Stages of malaria
What is the life cycle of malaria?
Malaria is an infectious disease caused by the plasmodium parasite and spread by female anopheles mosquitoes. It is prevalent in sub-Saharan Africa, Central and South America, the Middle East, South Asia, and South East Asia.
Many people travelling to areas within these countries will be at risk of malaria and will need to take appropriate precautions to protect themselves. The current guidance from the NHS is that effectively preventing malaria begins with awareness of your risk.
If you’re interested in learning about malaria and the risks it poses, read on. We’ve put together a guide to the life cycle of malaria, which should help you understand how the disease is spread, and what kinds of symptoms it causes.
What causes malaria?
The first thing to know about malaria is that it is caused by five different types of the plasmodium parasite: p. falciparum, p. vivax, p. ovale, p. malariae, and p. knowlesi.
Each parasite has a different life cycle, which means your precise symptoms will differ depending upon the type of parasite that you are infected with. However, all the malaria parasites work in a similar way.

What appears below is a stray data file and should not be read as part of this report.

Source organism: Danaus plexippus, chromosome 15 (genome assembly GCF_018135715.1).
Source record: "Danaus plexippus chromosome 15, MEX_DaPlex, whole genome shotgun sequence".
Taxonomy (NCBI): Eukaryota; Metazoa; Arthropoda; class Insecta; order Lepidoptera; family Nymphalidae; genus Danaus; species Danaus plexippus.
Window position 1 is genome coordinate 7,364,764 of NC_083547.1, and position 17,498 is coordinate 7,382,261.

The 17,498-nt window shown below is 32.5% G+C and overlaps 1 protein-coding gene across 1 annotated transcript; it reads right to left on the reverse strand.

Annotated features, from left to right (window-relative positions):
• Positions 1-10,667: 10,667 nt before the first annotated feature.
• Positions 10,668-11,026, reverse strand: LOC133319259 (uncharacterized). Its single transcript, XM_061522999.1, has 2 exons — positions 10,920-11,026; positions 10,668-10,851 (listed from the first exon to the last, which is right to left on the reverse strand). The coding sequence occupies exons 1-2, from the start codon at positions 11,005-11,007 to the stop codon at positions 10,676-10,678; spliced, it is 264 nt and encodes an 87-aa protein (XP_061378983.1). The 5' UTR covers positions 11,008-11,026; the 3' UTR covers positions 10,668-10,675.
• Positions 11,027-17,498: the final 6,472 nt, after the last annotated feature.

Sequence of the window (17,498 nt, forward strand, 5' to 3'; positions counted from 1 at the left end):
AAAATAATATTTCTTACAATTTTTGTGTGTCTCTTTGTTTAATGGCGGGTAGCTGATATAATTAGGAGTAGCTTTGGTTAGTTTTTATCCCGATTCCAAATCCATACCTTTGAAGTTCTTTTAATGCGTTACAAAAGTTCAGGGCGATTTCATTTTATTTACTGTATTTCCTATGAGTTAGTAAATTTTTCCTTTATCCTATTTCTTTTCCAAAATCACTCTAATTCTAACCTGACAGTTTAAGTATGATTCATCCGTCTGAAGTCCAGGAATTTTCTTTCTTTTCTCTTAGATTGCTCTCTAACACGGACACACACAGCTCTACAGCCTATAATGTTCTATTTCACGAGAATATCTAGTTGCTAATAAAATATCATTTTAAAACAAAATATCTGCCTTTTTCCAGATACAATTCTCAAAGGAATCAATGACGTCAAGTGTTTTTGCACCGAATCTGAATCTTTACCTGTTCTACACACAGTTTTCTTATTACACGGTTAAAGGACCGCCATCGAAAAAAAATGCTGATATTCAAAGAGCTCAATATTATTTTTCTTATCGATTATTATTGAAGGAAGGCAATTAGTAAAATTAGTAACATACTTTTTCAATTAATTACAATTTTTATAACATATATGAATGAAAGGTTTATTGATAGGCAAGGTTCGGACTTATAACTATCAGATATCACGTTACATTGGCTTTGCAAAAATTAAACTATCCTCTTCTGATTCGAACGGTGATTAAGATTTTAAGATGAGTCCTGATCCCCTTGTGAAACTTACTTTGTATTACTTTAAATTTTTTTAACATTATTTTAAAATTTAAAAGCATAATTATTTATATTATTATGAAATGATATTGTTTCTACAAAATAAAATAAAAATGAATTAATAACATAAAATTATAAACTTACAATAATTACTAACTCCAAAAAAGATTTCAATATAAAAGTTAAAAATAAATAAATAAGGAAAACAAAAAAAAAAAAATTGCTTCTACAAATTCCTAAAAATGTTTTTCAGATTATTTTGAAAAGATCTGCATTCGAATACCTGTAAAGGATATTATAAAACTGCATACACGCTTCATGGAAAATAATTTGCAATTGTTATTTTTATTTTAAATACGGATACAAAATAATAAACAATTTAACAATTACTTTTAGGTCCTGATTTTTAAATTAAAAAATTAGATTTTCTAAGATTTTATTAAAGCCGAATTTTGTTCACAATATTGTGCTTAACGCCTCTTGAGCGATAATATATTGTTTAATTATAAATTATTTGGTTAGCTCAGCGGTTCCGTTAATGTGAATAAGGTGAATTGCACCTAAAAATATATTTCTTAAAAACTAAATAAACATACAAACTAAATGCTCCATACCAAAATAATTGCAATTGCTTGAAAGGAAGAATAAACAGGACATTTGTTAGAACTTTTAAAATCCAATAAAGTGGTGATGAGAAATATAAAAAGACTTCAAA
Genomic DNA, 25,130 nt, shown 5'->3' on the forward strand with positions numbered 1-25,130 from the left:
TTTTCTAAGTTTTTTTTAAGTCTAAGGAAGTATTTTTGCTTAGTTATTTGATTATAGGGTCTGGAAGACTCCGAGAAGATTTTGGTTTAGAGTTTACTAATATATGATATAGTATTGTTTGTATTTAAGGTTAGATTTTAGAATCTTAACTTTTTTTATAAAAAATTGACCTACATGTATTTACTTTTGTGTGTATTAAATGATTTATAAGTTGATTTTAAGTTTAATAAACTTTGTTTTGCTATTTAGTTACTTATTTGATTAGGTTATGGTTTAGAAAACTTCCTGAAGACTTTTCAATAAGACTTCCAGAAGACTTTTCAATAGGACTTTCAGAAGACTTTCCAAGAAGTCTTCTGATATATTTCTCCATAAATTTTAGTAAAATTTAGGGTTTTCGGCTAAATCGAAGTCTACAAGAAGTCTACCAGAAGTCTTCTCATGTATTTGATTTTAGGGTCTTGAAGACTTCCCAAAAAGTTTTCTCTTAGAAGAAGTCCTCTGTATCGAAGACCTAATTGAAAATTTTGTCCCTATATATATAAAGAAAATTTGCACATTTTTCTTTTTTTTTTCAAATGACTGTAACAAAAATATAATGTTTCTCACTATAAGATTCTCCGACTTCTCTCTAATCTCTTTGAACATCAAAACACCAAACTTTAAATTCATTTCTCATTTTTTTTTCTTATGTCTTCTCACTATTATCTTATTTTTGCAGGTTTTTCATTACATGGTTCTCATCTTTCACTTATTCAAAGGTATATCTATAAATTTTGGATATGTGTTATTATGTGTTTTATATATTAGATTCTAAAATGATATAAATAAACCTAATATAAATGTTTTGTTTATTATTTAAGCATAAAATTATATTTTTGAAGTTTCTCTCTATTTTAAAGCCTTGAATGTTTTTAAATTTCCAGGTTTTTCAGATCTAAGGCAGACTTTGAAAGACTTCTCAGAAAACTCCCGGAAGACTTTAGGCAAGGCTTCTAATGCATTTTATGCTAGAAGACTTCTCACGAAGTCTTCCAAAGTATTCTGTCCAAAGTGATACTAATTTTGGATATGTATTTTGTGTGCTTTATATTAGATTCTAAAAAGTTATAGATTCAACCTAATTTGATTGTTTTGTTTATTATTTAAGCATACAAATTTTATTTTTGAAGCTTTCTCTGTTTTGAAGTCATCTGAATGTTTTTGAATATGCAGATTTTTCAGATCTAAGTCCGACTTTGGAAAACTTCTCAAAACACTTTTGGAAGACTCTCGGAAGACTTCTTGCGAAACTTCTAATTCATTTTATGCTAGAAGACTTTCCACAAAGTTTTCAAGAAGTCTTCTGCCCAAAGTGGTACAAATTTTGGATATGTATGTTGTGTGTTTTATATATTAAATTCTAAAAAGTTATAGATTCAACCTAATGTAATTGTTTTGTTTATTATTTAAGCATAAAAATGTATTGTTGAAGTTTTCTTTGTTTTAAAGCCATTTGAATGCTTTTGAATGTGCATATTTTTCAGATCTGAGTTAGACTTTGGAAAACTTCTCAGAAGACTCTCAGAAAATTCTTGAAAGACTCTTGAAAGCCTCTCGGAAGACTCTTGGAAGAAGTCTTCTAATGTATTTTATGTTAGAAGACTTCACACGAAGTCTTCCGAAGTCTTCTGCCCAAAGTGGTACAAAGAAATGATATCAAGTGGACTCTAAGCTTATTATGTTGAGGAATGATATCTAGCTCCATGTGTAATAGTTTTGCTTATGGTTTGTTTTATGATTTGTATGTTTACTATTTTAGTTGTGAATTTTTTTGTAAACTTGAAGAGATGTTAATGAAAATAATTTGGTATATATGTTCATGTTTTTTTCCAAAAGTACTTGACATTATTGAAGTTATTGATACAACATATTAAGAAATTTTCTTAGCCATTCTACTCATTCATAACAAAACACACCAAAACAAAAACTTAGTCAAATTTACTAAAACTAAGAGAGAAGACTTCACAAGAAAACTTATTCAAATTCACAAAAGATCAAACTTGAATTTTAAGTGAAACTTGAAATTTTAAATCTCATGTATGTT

Infection begins with the female Anopheles mosquito, the carrier and transmitter of malaria. When the mosquito bites and consumes the blood of someone with malaria, the malaria parasites enter the mosquito’s body. They develop in the mosquito for eight to 35 days, before travelling to its saliva glands. The next time this mosquito bites someone, the parasites are released into that person’s bloodstream. The mosquito itself is not affected by the parasites.
Inside a human host, the malaria parasites travel to the liver. Here the parasites multiply before re-entering the bloodstream. The amount of time that the parasites spend in the liver will depend upon the specific parasite; some re-enter the bloodstream within a week, while others can take months.
Once in the bloodstream, the malaria parasites begin to multiply in red blood cells. The affected cells eventually burst, releasing more parasites into the bloodstream. This occurs every 48 to 72 hours, which is why malaria is sometimes diagnosed through bouts of symptoms that repeat every two or three days.
Symptoms caused by the malaria life cycle
After you have been bitten by a mosquito carrying malaria, it will normally take at least one week for symptoms to develop. P. falciparum typically causes symptoms within the shortest time, while p. malariae takes the longest to present.
Often, malaria symptoms are relatively mild and may be confused for another illness. They include:
- Muscle pains
Malaria is more easily diagnosed when it comes in cycles. P. falciparum, p. vivax and p. ovale can cause the onset of symptoms every two days (when red blood cells burst, releasing more parasites). P. malariae is thought to cause the onset of symptoms every three days. The symptoms come on over a period of hours and start with chills, followed by a fever, and lastly sweating.